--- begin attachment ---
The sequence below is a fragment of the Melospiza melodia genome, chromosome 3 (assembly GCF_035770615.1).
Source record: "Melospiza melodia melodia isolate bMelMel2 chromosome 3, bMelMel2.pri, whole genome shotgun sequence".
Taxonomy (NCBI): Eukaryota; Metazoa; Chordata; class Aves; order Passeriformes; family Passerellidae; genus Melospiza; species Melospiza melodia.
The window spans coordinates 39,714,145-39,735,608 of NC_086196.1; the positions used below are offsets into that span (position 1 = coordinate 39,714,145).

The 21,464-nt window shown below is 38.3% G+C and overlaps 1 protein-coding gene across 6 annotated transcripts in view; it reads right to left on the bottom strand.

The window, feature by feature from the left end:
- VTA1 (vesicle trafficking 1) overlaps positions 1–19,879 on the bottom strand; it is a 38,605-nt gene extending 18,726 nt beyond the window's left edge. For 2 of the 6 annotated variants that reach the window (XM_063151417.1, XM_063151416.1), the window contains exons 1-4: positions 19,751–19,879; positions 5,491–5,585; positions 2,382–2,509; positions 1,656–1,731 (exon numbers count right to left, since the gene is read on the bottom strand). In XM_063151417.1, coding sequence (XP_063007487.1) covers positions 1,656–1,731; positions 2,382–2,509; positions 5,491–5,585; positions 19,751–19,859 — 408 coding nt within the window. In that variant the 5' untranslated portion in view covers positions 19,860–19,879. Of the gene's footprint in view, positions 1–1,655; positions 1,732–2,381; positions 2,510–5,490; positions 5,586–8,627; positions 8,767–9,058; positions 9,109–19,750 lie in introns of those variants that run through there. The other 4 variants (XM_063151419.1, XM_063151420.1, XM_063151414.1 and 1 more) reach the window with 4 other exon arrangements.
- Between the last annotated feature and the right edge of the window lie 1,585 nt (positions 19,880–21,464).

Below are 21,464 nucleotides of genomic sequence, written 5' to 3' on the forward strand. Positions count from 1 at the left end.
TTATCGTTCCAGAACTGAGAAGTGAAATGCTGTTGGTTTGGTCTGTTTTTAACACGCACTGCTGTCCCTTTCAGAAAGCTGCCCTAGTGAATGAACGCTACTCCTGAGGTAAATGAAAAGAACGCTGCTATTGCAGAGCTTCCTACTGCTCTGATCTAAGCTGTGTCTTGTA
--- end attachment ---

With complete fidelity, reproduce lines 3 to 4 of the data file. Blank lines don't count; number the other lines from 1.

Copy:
Taxonomy (NCBI): Eukaryota; Metazoa; Chordata; class Aves; order Passeriformes; family Passerellidae; genus Melospiza; species Melospiza melodia.
The window spans coordinates 39,714,145-39,735,608 of NC_086196.1; the positions used below are offsets into that span (position 1 = coordinate 39,714,145).